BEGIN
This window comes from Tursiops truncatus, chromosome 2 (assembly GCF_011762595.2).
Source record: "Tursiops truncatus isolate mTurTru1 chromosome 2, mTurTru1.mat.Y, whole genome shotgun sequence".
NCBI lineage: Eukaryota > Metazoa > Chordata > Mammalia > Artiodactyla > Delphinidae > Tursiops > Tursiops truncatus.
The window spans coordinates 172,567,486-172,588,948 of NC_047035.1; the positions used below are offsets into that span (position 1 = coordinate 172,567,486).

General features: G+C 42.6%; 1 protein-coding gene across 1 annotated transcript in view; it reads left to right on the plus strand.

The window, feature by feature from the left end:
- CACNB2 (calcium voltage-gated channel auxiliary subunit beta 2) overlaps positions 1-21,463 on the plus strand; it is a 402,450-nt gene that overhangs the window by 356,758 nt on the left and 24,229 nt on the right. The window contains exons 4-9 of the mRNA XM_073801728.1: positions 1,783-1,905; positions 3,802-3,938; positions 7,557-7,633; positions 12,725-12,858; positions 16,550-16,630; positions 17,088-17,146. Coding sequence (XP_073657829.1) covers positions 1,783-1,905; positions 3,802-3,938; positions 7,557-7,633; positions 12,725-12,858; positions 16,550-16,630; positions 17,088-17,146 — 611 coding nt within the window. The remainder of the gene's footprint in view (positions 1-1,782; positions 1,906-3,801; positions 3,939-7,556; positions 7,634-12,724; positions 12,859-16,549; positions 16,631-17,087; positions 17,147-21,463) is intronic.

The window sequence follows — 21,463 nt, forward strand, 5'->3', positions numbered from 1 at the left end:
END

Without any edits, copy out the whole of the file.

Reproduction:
This window comes from Tursiops truncatus, chromosome 2 (assembly GCF_011762595.2).
Source record: "Tursiops truncatus isolate mTurTru1 chromosome 2, mTurTru1.mat.Y, whole genome shotgun sequence".
NCBI lineage: Eukaryota > Metazoa > Chordata > Mammalia > Artiodactyla > Delphinidae > Tursiops > Tursiops truncatus.
The window spans coordinates 172,567,486-172,588,948 of NC_047035.1; the positions used below are offsets into that span (position 1 = coordinate 172,567,486).

General features: G+C 42.6%; 1 protein-coding gene across 1 annotated transcript in view; it reads left to right on the plus strand.

The window, feature by feature from the left end:
- CACNB2 (calcium voltage-gated channel auxiliary subunit beta 2) overlaps positions 1-21,463 on the plus strand; it is a 402,450-nt gene that overhangs the window by 356,758 nt on the left and 24,229 nt on the right. The window contains exons 4-9 of the mRNA XM_073801728.1: positions 1,783-1,905; positions 3,802-3,938; positions 7,557-7,633; positions 12,725-12,858; positions 16,550-16,630; positions 17,088-17,146. Coding sequence (XP_073657829.1) covers positions 1,783-1,905; positions 3,802-3,938; positions 7,557-7,633; positions 12,725-12,858; positions 16,550-16,630; positions 17,088-17,146 — 611 coding nt within the window. The remainder of the gene's footprint in view (positions 1-1,782; positions 1,906-3,801; positions 3,939-7,556; positions 7,634-12,724; positions 12,859-16,549; positions 16,631-17,087; positions 17,147-21,463) is intronic.

The window sequence follows — 21,463 nt, forward strand, 5'->3', positions numbered from 1 at the left end: